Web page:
Form: A semi-woody shrub.
Leaf retention: Evergreen to cold deciduous. It loses leaves below 20°F.
Growth rate: Moderate to rapid depending on temperature.
Mature Size: 1-3' high and nearly as wide.
Flowers: Usually red, 1" high, wide and long, with a distinct hump on top of its upper lip,
a flared two-lobed lower lip at a right angle, fragrant and edible. Cultivars available in many colors.
Bloom: All year in regions without freezes. A repeat bloomer.
Fruit: Up to four tiny seeds at the base of each dried calyx (cup-like structure that holds the
flower and ovary).
Leaves: Oval, green, smooth edges, aromatic, edible.
Stems: Herbaceous from a woody base, growing woody with age. No thorns.
Wildlife: Attracts hummingbirds and butterflies.
Toxic / Danger: No.
Origin: Texas and Northern Mexico.
Cultivation and Uses
USDA hardiness zones:
Part shade much of day, especially afternoon shade. Slower to establish in full sun.
Avoid reflected sun.
Water once established:
Once or twice a month. In full sun, water is recommended once or twice a
week in the hottest part of the year to produce the most flowers and provide enough nectar for hummingbirds.
Well drained, organic content medium to low, pH 6.1-7.8 (slightly acidic to slightly alkaline).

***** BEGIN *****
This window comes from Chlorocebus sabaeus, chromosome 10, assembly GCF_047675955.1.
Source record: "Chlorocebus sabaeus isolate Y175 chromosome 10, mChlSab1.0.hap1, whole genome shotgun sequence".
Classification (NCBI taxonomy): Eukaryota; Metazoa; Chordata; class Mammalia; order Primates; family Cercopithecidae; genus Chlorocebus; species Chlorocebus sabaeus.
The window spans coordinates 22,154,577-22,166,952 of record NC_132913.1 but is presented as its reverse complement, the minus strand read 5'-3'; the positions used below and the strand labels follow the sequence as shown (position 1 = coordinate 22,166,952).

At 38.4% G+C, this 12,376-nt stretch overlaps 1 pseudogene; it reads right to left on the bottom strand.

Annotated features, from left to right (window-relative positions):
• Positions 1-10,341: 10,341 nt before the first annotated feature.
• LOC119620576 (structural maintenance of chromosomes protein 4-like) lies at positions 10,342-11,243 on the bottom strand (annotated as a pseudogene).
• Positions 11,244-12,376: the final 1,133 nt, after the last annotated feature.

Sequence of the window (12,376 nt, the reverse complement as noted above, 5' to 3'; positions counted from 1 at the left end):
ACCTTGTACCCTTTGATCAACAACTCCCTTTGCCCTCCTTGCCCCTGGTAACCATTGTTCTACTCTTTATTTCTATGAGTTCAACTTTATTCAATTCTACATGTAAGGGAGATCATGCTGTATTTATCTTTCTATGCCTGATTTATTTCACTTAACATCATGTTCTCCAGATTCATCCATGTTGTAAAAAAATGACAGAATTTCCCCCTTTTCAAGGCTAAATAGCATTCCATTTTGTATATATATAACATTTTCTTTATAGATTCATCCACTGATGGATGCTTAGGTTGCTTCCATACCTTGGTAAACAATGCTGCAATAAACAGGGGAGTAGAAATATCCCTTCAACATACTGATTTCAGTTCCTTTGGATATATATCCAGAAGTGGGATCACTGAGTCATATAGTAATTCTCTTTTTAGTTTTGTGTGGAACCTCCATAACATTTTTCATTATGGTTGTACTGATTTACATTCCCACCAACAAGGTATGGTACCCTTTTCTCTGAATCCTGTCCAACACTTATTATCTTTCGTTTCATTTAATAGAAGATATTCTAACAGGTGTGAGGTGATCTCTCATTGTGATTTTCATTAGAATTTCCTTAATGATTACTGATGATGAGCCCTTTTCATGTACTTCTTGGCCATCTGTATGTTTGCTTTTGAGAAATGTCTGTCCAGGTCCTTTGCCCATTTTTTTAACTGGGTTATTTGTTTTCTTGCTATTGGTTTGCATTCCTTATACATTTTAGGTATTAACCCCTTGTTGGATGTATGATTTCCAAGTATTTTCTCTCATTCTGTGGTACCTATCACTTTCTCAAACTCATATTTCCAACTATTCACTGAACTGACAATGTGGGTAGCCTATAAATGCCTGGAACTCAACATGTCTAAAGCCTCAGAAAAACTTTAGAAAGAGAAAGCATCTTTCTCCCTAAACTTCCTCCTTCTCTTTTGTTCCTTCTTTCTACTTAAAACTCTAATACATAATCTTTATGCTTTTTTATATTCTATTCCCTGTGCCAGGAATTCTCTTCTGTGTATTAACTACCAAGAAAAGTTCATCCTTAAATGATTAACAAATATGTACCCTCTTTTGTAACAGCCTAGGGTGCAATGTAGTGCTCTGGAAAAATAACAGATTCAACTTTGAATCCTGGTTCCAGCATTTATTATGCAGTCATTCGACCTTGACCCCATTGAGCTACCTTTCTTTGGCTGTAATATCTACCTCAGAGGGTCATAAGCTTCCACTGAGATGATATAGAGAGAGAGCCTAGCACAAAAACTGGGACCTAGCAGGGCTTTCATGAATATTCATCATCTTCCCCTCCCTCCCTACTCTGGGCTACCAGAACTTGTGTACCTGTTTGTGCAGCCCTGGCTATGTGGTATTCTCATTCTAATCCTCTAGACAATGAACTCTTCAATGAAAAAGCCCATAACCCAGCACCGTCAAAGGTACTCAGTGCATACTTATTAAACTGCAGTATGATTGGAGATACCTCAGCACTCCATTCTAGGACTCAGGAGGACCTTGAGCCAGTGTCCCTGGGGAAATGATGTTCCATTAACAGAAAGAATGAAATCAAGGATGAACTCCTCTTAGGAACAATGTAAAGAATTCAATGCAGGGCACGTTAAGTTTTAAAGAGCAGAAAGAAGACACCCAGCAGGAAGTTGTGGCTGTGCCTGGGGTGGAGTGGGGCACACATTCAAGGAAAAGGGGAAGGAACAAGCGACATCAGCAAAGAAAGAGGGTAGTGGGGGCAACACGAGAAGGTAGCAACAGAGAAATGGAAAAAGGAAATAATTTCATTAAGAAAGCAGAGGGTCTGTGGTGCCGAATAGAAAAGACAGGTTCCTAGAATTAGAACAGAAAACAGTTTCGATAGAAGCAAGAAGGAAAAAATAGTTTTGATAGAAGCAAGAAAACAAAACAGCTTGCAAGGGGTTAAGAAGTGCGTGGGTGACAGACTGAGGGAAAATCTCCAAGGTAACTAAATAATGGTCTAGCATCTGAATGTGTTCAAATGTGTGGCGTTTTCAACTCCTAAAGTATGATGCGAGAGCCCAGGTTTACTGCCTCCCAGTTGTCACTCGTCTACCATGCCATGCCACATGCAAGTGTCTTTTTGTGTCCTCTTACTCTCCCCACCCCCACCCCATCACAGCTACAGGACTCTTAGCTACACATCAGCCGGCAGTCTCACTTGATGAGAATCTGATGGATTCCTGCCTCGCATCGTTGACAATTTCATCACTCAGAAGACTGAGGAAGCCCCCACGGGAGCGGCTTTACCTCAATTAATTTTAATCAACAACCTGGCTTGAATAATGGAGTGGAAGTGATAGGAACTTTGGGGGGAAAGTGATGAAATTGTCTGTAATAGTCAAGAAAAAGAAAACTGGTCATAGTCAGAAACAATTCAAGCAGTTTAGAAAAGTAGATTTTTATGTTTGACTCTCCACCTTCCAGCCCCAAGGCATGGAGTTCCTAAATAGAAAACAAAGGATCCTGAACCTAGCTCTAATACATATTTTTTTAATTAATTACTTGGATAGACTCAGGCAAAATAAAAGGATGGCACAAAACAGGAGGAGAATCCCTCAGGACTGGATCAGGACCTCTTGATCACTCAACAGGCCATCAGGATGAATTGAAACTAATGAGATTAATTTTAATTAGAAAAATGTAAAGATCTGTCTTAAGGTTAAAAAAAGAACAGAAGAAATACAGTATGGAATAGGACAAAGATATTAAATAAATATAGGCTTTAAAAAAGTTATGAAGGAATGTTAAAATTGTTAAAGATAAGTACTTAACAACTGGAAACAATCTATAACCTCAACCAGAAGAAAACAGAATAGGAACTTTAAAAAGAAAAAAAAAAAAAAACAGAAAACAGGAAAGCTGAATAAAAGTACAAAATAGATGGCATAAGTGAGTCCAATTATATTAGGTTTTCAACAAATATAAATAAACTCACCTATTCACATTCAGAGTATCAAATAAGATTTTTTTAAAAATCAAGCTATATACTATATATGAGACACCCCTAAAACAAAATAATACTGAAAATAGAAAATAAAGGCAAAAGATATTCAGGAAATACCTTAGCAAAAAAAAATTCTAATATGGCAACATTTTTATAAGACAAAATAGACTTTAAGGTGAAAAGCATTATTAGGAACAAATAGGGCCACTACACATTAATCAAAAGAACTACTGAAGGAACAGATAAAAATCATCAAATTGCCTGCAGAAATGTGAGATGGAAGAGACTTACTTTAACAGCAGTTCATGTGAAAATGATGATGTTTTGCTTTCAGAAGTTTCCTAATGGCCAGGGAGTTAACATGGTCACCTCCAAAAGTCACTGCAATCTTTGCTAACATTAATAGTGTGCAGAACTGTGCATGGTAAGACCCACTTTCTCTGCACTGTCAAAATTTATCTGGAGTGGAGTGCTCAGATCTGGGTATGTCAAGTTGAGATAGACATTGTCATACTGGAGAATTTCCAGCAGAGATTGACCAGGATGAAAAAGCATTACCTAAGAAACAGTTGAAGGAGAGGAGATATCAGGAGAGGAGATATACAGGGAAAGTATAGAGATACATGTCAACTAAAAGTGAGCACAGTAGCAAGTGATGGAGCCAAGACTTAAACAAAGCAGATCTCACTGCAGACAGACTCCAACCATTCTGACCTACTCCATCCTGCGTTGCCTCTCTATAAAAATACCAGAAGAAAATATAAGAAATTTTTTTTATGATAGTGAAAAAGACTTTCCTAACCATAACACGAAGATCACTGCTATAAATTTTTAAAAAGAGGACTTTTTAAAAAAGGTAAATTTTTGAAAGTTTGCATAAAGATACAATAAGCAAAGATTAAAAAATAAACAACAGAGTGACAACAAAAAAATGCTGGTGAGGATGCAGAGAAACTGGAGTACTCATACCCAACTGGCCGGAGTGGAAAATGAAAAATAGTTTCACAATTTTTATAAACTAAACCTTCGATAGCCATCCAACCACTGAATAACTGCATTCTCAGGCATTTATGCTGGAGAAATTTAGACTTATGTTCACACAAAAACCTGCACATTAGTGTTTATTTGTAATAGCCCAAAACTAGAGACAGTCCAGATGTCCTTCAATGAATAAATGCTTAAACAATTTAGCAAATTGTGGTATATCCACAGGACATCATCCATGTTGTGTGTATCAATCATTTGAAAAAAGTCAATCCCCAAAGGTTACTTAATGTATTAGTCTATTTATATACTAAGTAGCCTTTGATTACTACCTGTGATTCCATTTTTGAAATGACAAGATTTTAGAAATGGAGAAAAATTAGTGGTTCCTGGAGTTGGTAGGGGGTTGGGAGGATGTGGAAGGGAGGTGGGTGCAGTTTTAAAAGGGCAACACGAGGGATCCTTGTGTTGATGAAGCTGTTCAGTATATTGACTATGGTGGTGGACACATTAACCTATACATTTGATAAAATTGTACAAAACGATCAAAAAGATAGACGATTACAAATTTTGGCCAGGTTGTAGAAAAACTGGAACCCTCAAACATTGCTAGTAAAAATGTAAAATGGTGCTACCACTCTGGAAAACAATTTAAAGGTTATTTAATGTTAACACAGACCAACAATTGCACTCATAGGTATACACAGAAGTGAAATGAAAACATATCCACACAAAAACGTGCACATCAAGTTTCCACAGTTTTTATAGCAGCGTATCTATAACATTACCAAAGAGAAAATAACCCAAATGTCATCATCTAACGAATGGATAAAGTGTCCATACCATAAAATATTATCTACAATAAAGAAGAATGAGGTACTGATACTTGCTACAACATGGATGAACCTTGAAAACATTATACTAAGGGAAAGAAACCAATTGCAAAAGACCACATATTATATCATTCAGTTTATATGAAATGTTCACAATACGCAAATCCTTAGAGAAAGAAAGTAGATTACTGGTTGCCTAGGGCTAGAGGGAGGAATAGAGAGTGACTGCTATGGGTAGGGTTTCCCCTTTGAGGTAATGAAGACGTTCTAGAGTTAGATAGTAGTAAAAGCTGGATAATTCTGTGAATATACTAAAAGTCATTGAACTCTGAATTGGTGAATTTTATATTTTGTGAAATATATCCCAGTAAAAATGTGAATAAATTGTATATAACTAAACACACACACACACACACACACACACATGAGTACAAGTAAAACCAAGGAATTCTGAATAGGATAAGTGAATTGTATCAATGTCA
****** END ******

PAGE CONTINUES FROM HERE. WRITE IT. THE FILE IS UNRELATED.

This plant should not be fertilized once established.
This plant should not be mulched so the soil will dry quickly after watering or rain.
In mid winter, prune lightly to shape, or severely to rejuvenate. Prune every 4-6 months,
by as much as one-half, to avoid a leggy appearance.
Seed, cuttings, or layering.
Ornamental, wildlife attractor, culinary. The leaves, tasting either like mint or a cross
between mint and sage, depending on cultivar and soil moisture, can be used fresh or dried for seasonings
and teas. The edible flowers, used to add color to salads, have a lettuce-like taste. For other culinary
sages, see Low Water Culinary Herbs
This plant is a member of the Mint family (Lamiaceae). Many cultivars are available,
including crosses with Salvia microphylla. The butterfly shown in the picture could either be
a Cloudless or a Clouded Sulphur.
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Latest update: February, 2019.